DETROIT — A judge refused to extend a timeout Monday in Detroit's bankruptcy trial after a deal with a major creditor removed another opponent from the city's plan to exit the largest Chapter 9 case in U.S. history.
A bond insurer, Financial Guaranty Insurance, said it needs more time to craft trial strategy after another insurer ironed out a settlement with Detroit. But Judge Steven Rhodes said Financial Guaranty should have been prepared to lose an ally, and he resumed the trial with testimony from a pension actuary.
The trial was suspended last Wednesday so Detroit and Syncora could reach an agreement. Syncora is getting cash and long-term leases on a parking garage and the tunnel between Detroit and Canada, among other concessions.
The settlement will help "return the city to its citizens," said Detroit attorney David Heiman, adding that Syncora and the city "have laid down their swords."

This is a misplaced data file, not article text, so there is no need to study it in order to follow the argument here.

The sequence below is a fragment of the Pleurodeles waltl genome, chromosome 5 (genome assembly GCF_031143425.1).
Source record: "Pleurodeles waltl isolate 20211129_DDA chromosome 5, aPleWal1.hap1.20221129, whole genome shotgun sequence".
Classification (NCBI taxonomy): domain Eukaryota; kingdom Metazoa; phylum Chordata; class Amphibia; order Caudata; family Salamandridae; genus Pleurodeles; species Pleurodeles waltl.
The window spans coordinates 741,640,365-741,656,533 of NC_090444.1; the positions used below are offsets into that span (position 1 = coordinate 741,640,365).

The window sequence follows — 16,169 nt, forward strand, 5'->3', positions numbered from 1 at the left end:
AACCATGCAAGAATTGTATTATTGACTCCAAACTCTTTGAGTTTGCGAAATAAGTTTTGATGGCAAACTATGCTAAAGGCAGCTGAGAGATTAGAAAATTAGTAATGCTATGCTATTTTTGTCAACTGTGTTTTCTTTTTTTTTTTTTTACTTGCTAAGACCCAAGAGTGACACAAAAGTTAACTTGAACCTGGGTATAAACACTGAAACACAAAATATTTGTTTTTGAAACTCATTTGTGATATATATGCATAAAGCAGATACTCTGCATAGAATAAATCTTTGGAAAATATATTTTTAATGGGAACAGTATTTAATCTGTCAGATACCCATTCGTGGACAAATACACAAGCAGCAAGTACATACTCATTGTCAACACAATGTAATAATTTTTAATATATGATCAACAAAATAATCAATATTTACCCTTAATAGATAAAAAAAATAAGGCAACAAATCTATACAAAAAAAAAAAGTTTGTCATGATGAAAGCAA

Syncora and Financial Guaranty have been the most aggressive opponents in Detroit's bankruptcy, especially because the city is refusing to sell art to pay debts.
The judge is hearing evidence to decide whether the overall bankruptcy exit plan is fair to creditors and feasible in the years ahead. Thousands of retirees would see a 4.5 percent cut in their pension.
Separately, Syncora lawyers from the Kirkland & Ellis firm in Chicago apologized to two mediators who brokered a deal that prevents the sale of art and improves the city's pension funds.
Syncora had accused Gerald Rosen, a federal judge, and Eugene Driker, a local lawyer, of "naked favoritism." They were accused of stiffing other creditors in order to help retirees and the Detroit Institute of Arts.
Syncora lawyers in a summer court filing had also taken a jab at Driker's wife, Elaine, who is a former museum trustee. Rhodes called the filing "scandalous and defamatory."
"We are deeply sorry for the mistake we made and for any unfounded aspersions it may have cast on Chief Judge Rosen and the Drikers," Syncora attorney James Sprayregen said in a filing Monday.
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